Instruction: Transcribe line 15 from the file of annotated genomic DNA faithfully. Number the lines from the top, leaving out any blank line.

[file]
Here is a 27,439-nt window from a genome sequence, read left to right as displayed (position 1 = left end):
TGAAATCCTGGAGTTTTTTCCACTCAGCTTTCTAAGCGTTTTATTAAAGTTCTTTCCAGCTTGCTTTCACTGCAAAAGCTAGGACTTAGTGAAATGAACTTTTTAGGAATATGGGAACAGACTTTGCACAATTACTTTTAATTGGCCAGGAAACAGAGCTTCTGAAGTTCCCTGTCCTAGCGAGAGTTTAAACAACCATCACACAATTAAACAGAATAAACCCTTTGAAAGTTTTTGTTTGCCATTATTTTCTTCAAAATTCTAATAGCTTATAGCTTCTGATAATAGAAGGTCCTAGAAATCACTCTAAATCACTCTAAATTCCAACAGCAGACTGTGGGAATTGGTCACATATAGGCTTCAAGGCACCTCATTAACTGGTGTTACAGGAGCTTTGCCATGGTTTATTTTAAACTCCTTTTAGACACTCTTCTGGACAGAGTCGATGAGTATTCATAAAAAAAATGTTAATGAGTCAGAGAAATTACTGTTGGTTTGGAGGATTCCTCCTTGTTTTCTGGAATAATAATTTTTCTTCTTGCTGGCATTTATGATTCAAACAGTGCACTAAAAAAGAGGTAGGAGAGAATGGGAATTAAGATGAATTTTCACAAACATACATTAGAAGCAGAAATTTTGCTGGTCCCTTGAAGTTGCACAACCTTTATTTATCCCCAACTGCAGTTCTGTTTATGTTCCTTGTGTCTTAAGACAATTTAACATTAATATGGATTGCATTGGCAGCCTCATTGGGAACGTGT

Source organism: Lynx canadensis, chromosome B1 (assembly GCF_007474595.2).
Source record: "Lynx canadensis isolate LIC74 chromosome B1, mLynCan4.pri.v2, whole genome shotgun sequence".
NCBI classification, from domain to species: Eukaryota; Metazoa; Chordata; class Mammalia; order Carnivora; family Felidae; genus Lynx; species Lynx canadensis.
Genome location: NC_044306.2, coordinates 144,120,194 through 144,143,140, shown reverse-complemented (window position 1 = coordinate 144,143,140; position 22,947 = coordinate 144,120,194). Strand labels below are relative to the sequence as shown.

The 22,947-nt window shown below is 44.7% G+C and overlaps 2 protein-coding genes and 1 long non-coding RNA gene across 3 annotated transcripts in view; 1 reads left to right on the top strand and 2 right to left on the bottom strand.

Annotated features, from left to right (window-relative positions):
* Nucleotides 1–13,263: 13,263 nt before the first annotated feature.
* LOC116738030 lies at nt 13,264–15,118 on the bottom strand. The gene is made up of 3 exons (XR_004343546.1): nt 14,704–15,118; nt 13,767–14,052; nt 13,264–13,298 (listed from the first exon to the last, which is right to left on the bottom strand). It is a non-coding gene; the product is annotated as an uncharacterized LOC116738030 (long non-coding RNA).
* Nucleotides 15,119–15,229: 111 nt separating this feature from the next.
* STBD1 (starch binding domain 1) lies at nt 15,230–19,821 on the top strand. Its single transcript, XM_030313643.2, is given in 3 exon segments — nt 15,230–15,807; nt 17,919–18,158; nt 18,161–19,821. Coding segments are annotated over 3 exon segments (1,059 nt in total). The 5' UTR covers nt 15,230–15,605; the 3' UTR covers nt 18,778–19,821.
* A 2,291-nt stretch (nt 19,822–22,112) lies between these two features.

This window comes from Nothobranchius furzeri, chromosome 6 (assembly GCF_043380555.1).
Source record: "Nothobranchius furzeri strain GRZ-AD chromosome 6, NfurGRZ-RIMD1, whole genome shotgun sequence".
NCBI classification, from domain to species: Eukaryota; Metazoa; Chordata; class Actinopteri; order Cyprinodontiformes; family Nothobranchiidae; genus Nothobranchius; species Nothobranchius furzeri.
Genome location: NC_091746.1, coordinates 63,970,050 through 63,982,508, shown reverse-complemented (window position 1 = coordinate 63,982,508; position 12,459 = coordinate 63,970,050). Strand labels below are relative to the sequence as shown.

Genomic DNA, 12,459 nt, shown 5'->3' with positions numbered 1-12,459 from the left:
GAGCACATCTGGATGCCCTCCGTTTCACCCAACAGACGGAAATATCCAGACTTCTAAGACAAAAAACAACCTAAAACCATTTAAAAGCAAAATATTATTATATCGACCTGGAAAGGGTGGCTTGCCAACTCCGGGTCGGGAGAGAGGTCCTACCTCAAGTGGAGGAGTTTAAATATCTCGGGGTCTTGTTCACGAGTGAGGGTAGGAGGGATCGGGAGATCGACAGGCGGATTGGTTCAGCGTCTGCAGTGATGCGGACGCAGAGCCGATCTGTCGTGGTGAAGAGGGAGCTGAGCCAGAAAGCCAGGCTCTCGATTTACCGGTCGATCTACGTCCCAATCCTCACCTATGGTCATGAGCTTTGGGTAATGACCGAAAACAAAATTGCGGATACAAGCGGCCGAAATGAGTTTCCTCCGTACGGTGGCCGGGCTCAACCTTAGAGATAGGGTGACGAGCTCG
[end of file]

Source record: "Nothobranchius furzeri strain GRZ-AD chromosome 6, NfurGRZ-RIMD1, whole genome shotgun sequence".